What does Psalm 24:9 mean?
ESV: Lift up your heads, O gates! And lift them up, O ancient doors, that the King of glory may come in.
NIV: Lift up your heads, you gates; lift them up, you ancient doors, that the King of glory may come in.
NASB: Lift up your heads, you gates, And lift them up, you ancient doors, That the King of glory may come in!
CSB: Lift up your heads, you gates! Rise up, ancient doors! Then the King of glory will come in.
NLT: Open up, ancient gates! Open up, ancient doors, and let the King of glory enter.
KJV: Lift up your heads, O ye gates; even lift them up, ye everlasting doors; and the King of glory shall come in.
NKJV: Lift up your heads, O you gates! Lift up, you everlasting doors! And the King of glory shall come in.
Verse Commentary:
Again, David calls upon the city of Jerusalem to welcome the King of glory. In Hebrew, this is a word-for-word repetition of the proclamation made in verse 7. This emphasizes the importance of the statement, and fits into the poetic structure of the psalm.

It's likely that at this moment, David was returning the ark to Jerusalem from the home of Obed-edom (2 Samuel 6:12–15). The ark was a visible reminder of God's presence. It was constructed to rest in the Most Holy Place in the tabernacle (Hebrews 9:3–4). David was returning the ark to Jerusalem to rest once again in the tabernacle. The King of glory, therefore, would be entering the city.

However, the scene of the ark entering Jerusalem also previews a future event. Before He was arrested and nailed to a cross, Jesus entered Jerusalem. He arrived in humility, but received a spontaneous welcome. "Most of the crowd spread their cloaks on the road, and others cut branches from the trees and spread them on the road" (Matthew 21:8). Those who went before Him and those who followed Him shouted, "Hosanna to the Son of David! Blessed is he who comes in the name of the Lord! Hosanna in the highest!" (Matthew 21:9). Clearly, they were acknowledging that He is the Messiah. However, before long the crowd clamored for His crucifixion (Matthew 27:23).

Nevertheless, Christ will enter Jerusalem again, at His second coming. Then He will arrive as the conquering King of kings and Lord of lords (Revelation 19:11–16).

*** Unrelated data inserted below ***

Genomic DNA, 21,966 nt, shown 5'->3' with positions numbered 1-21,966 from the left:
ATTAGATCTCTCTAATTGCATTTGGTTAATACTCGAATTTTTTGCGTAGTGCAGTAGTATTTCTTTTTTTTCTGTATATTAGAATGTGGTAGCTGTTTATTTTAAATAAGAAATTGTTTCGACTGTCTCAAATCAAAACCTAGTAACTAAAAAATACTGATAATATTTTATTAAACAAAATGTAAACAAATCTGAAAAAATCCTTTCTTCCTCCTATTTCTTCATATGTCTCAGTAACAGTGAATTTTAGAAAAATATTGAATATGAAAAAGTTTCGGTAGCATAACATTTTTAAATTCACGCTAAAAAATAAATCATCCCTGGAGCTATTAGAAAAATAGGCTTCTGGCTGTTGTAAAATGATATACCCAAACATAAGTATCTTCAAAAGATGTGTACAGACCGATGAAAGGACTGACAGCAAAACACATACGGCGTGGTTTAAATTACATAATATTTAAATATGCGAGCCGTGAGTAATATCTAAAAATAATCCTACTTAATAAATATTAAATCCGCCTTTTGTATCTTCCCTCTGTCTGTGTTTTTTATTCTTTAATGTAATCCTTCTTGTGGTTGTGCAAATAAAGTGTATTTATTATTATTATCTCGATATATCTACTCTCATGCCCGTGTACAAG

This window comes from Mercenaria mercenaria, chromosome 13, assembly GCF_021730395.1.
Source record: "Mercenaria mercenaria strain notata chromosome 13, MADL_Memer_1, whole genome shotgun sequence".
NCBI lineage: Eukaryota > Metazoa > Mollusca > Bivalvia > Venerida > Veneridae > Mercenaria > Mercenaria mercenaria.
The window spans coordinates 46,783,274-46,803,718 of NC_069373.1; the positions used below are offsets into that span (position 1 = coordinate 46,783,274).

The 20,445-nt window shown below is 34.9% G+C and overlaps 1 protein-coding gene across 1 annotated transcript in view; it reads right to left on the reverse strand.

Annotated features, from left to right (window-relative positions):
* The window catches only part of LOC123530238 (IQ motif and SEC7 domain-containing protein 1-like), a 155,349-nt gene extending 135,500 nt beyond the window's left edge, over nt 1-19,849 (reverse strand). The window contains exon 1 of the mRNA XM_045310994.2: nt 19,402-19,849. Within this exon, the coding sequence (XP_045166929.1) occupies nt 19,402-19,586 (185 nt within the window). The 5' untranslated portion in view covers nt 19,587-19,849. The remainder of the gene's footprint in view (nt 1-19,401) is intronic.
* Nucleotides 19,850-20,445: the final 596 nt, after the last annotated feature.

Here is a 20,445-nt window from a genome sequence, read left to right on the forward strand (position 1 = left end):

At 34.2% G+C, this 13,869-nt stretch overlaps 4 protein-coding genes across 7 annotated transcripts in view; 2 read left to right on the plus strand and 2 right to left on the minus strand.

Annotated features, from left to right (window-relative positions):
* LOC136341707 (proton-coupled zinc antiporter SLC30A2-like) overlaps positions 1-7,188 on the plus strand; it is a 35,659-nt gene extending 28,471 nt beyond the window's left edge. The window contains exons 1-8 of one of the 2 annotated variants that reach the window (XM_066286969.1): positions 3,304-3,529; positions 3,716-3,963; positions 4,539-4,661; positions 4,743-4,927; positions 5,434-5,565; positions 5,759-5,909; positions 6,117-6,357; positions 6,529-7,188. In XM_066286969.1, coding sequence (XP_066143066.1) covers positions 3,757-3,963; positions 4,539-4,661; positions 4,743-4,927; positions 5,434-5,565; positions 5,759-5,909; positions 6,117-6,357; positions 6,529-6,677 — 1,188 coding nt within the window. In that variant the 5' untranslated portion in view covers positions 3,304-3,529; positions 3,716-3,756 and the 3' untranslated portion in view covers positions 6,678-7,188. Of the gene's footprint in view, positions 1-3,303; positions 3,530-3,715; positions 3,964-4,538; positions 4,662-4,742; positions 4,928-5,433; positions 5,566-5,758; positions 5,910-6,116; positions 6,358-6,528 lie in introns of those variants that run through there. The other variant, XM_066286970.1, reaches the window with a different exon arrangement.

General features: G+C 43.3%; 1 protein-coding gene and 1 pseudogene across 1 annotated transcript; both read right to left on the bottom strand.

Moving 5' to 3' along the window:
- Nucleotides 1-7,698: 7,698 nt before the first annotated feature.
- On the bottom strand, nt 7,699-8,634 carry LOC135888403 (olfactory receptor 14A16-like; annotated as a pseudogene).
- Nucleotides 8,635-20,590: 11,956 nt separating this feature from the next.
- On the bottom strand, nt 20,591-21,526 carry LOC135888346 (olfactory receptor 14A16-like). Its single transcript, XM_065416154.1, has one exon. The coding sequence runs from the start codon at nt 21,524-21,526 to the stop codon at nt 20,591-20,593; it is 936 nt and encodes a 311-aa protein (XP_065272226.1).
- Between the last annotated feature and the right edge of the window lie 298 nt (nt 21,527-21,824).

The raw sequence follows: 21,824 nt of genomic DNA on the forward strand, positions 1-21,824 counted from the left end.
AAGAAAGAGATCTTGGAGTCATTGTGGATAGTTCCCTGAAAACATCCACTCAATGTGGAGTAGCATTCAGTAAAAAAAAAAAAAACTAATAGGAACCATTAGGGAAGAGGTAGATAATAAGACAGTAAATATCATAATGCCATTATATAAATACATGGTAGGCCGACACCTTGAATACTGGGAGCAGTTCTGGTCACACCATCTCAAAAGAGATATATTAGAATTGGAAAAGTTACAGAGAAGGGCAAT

Verse Context:
Psalm 24:7–10 calls upon Jerusalem to welcome the Messiah. The original audience of the psalm likely heard these words while being encouraged to welcome the ark's return to Jerusalem (2 Samuel 6). Matthew 21:1–11 offers a preview of Jesus' entrance into Jerusalem at His second coming (Revelation 19:11–16). At that time Jesus, the King of glory, will be king over all the earth (Zechariah 14:9).
Chapter Summary:
Tradition suggests this psalm celebrates the return of the ark of the covenant to Jerusalem. David declares God's role as Creator and Sovereign. He points out the need for worshippers of God to be sincere, truthful, and righteous. The psalm then calls out to the city of Jerusalem to welcome the "King of glory."
Chapter Context:
Psalm 24 follows logically after Psalms 22 and 23. Psalm 22 depicts the Good Shepherd's suffering on the cross. Psalm 23 depicts the depths of His care of his sheep. Psalm 24 depicts his return to rule as king. The cross is seen in Psalm 22. The shepherd's crook is seen in Psalm 23. The shepherd's crown is in view in Psalm 24. Jesus, the Good Shepherd, died for us (Psalm 22), cares for us (Psalm 23), and is coming for us (Psalm 24). Psalm 15 is a parallel to this passage.
Book Summary:
The book of Psalms is composed of individual songs, hymns, or poems, each of which is a ''Psalm'' in and of itself. These works contain a wide variety of themes. Some Psalms focus on praising and worshipping God. Others cry out in anguish over the pain of life. Still other Psalms look forward to the coming of the Messiah. While some Psalms are related, each has its own historical and biblical context.
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